Thursday, December 12, 2019

A visit to Obscura Antiques and Oddities, closing soon on Avenue A

Text and photos by Stacie Joy

Mike Zohn, co-owner of Obscura Antiques and Oddities, 207 Avenue A near 13th Street, is circling the neighborhood looking for parking when we meet up to talk, take pictures, and reminisce about East Village people and places over the years.

I’d bought my first piece of adult furniture more than 20 years ago at the first of the store’s three locations and Mike was the guy who sold it to me. I still have the vintage green school desk, a photo of which I show him on my phone once I sweet talk the FedEx guy into moving his truck so Mike can park out front of the shop.

I have a similar conversation the following day when I drop by again to talk to co-owner Evan Michelson, chatting about places I’d seen her and her band perform and way the neighborhood has changed over the years.

Both Zohn and Michelson have moved out of the neighborhood, Zohn to Easton, Pa., and Michelson to Plainfield, N.J., and both commute in to work at the store.

[Evan Michelson]

[Mike Zohn]

As first reported by EV Grieve, the shop is closing up after almost a quarter of a century in business, so this was an especially poignant A Visit to… feature for me. We talked about the history of the shop, what’s changed for them and what their future plans may be.

What is the history of Obscura Antiques and Oddities?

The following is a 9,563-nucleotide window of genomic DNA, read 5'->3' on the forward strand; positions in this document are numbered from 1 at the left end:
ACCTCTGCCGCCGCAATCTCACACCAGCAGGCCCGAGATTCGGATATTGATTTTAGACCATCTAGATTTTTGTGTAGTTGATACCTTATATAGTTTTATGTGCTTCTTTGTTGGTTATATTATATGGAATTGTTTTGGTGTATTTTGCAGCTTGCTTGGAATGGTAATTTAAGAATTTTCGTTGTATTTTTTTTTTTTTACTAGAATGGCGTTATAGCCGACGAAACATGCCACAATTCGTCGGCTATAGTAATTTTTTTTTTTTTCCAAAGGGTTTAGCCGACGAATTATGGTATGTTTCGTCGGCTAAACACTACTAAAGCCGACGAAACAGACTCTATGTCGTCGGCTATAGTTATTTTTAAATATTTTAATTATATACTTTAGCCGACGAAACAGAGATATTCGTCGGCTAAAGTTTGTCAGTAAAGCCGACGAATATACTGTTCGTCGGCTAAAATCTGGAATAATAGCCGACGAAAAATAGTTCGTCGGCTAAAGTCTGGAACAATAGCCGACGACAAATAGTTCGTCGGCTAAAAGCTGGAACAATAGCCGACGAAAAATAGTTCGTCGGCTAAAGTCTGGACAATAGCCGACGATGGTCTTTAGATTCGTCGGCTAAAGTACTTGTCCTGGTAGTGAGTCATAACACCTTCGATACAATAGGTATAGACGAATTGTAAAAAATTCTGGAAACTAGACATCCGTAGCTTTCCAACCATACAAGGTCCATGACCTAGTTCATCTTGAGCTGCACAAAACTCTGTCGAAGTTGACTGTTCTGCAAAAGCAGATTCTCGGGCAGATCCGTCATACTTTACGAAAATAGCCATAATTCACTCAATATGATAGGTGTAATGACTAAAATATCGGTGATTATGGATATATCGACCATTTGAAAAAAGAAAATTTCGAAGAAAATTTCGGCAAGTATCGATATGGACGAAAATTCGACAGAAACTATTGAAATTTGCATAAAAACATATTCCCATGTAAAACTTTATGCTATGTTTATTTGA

Mike Zohn: We grew out of Wandering Dragon Trading Company, which was the shop Adrian Gilboe started many years ago on 10th Street. I would buy then sell items to him and hang out there at all hours. After he moved his shop to Brooklyn, Obscura was born.

Evan Michelson: In 1991, a few years after I first moved to the East Village, I happened upon a tiny shop on East 10th Street called Wandering Dragon Trading Company. It was run by a gentleman named Adrian Gilboe, and it was aesthetically perfect. There was an old Chinese lantern framed by faded drapes in the window; inside there were assorted wax mannequins, ethnographic objects, antique clothes, and pieces of taxidermy. It was an enchanting, somewhat shabby, lived-in cabinet of curiosities; stepping over the threshold was like stepping back in time. It was magical.

Adrian had an incredible eye. When I first met him, I told him that I was in love with the shop. I told him, “This looks like the inside of my own head.” We became friends and worked together on occasion. Eventually Adrian opened a store in Brooklyn, and Mike and I started Obscura in the old Wandering Dragon space.

What drew you to the East Village? Why was it important to you to stay in the neighborhood as you moved locations?

Michaelson: My husband and I first moved to the East Village in 1989; we were musicians and performance artists, and the Village at that time was a fantastically edgy, affordable neighborhood where creative people could live, rehearse, perform and spend time with like-minded folks who came from all over the world to make amazing things happen. From Wigstock to the Pyramid Club to the Collective Unconscious, the East Village was a cultural engine, and we were very lucky to be a part of that.

I’ve always seen Obscura as an extension of that creative, anarchic energy; the East Village has always been the only home this shop could possibly have.

Zohn: Back when we first started out the East Village was affordable. It was cool and fun and exciting. It was a place where you could open a neat little business and do ok. With very affordable rent, it was ok if sales were slow. You could still pay the rent and your bills and enjoy what you were doing. The East Village had so many unique places and things to do back then. It was a great place to be.

How has the retail landscape in the neighborhood changed since you first opened?